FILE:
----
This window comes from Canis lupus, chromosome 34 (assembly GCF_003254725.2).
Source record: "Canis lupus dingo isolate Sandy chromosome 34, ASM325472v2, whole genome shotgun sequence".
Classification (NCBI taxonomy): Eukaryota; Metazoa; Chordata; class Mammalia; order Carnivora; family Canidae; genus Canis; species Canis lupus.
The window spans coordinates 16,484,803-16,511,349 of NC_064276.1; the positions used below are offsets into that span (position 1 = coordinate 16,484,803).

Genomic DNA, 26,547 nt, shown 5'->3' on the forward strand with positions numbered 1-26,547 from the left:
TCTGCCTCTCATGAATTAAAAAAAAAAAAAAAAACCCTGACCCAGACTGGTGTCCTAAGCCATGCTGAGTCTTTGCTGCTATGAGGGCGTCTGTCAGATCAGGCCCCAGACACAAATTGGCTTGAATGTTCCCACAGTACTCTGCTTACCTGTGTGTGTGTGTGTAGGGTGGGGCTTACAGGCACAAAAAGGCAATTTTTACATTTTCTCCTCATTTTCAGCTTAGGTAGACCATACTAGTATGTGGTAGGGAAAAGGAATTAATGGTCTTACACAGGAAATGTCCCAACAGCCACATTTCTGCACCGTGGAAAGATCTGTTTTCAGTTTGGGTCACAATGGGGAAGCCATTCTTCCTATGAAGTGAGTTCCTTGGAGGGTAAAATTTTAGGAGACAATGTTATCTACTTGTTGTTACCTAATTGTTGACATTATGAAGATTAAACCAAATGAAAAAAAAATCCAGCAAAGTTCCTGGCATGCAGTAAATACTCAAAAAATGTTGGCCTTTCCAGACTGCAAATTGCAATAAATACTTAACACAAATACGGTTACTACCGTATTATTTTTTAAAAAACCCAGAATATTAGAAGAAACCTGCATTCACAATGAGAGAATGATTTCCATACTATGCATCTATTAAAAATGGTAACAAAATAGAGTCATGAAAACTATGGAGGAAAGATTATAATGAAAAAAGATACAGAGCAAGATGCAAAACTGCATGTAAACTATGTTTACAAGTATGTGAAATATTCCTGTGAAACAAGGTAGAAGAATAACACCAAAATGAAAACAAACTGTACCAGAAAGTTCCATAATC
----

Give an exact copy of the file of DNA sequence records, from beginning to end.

This window comes from Canis lupus, chromosome 34 (assembly GCF_003254725.2).
Source record: "Canis lupus dingo isolate Sandy chromosome 34, ASM325472v2, whole genome shotgun sequence".
Classification (NCBI taxonomy): Eukaryota; Metazoa; Chordata; class Mammalia; order Carnivora; family Canidae; genus Canis; species Canis lupus.
The window spans coordinates 16,484,803-16,511,349 of NC_064276.1; the positions used below are offsets into that span (position 1 = coordinate 16,484,803).

Genomic DNA, 26,547 nt, shown 5'->3' on the forward strand with positions numbered 1-26,547 from the left:
TCTGCCTCTCATGAATTAAAAAAAAAAAAAAAAACCCTGACCCAGACTGGTGTCCTAAGCCATGCTGAGTCTTTGCTGCTATGAGGGCGTCTGTCAGATCAGGCCCCAGACACAAATTGGCTTGAATGTTCCCACAGTACTCTGCTTACCTGTGTGTGTGTGTGTAGGGTGGGGCTTACAGGCACAAAAAGGCAATTTTTACATTTTCTCCTCATTTTCAGCTTAGGTAGACCATACTAGTATGTGGTAGGGAAAAGGAATTAATGGTCTTACACAGGAAATGTCCCAACAGCCACATTTCTGCACCGTGGAAAGATCTGTTTTCAGTTTGGGTCACAATGGGGAAGCCATTCTTCCTATGAAGTGAGTTCCTTGGAGGGTAAAATTTTAGGAGACAATGTTATCTACTTGTTGTTACCTAATTGTTGACATTATGAAGATTAAACCAAATGAAAAAAAAATCCAGCAAAGTTCCTGGCATGCAGTAAATACTCAAAAAATGTTGGCCTTTCCAGACTGCAAATTGCAATAAATACTTAACACAAATACGGTTACTACCGTATTATTTTTTAAAAAACCCAGAATATTAGAAGAAACCTGCATTCACAATGAGAGAATGATTTCCATACTATGCATCTATTAAAAATGGTAACAAAATAGAGTCATGAAAACTATGGAGGAAAGATTATAATGAAAAAAGATACAGAGCAAGATGCAAAACTGCATGTAAACTATGTTTACAAGTATGTGAAATATTCCTGTGAAACAAGGTAGAAGAATAACACCAAAATGAAAACAAACTGTACCAGAAAGTTCCATAATC